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Australia likely to share inputs to help track Islamic State network

The information surrounds the rare case of an Indian Islamic State recruit, Areeb Ejaj Majeed, that is being probed by the National Investigation Agency

New Delhi: After tipping off Indian intelligence agencies about the whereabouts of underworld don Chhota Rajan, leading to his arrest, Australia is now likely to share valuable information that could help authorities here track the way terror outfit Islamic State recruits young Indians.

The information surrounds the rare case of an Indian Islamic State recruit, Areeb Ejaj Majeed, that is being probed by the National Investigation Agency (NIA). The youth from Kalyan, Mumbai, was brought back to India by intelligence agencies last November via Istanbul after he was shot and wounded while fighting for Islamic State in the Syrian city of Al-Raqqa.

Immediately after arriving in Mumbai, Majeed was arrested by NIA under the stringent Unlawful Activities (Prevention) Act, following which the agency filed a chargesheet in the NIA special court in Mumbai in May. This was one of the first instances of an Indian going abroad to fight for Islamic State.

A classified note related to the investigations into the case reviewed by Mint says that during interrogation, Majeed disclosed that “ISIS in conspiracy with certain other terrorist organizations is keen that not only resident Indian citizens join the outfit but are also trying to recruit non-resident Indians settled abroad for participating in the so called holy jihad not only in Iraq and Syria but also in India and other countries".

Investigations by NIA and other central intelligence agencies also revealed that Majeed, an engineering student, was in regular touch with his Islamic State minders from his Yahoo email address while he was in India, Iraq and Syria.

With the Yahoo server located in Australia, authorities in India are have sought the assistance of security agencies there.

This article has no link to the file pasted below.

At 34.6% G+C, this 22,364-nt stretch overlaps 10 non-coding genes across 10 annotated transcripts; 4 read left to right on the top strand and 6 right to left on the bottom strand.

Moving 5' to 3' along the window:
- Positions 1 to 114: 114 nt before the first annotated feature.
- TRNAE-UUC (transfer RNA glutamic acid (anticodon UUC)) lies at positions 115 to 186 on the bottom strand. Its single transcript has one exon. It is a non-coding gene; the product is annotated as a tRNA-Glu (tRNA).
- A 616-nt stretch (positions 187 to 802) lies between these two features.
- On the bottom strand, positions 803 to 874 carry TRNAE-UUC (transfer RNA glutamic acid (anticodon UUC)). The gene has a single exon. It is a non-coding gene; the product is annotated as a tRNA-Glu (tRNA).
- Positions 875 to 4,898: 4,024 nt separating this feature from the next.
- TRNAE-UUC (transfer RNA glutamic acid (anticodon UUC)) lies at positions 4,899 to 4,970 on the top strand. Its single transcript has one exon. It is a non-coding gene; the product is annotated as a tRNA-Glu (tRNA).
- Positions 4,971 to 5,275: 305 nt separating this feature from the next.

Indian intelligence agencies want details of Majeed’s mail, including “subscriber information, login history, IP details search history and contents of the messages of inbox, outbox, sent draft, spam and attachments".

A senior Indian intelligence official involved in the investigation said, “This information would assist in unearthing the entire conspiracy and details of the terrorist acts committee in Iraq and Syria and would also reveal the identities of the ISIS recruiters and other facilitators."

Indian agencies approached their Australian counterpart in August through the Australian attorney general’s department which, in turn, wanted to know how the information would be used in India.

“We have clarified to the attorney general’s department in Australia that information will be helpful for further investigations into this important case and the trial in a court of law. The Australian agencies are very favourably inclined and hopefully we should get this important information in the next few days," added another senior government official. Both officials did not want to be named.

Arun Bhagat, former director of Intelligence Bureau, said the case highlights the need for greater cooperation among countries to fight terror and organized crime. “Unless we all join hands in the fight against terror, this menace cannot be curbed. It is good to see increased level of co-operation between India and Australia particularly on the arrest of Chhota Rajan and now if they provide this critical information related to the server it will help reveal a lot of details about ISIS," he said.

Meanwhile, the Australian attorney general George Brandis met home minister Rajnath Singh on Tuesday and discussed cooperation between the two countries in the fields of security, terrorism, narcotic smuggling, forensic technology and immigration.

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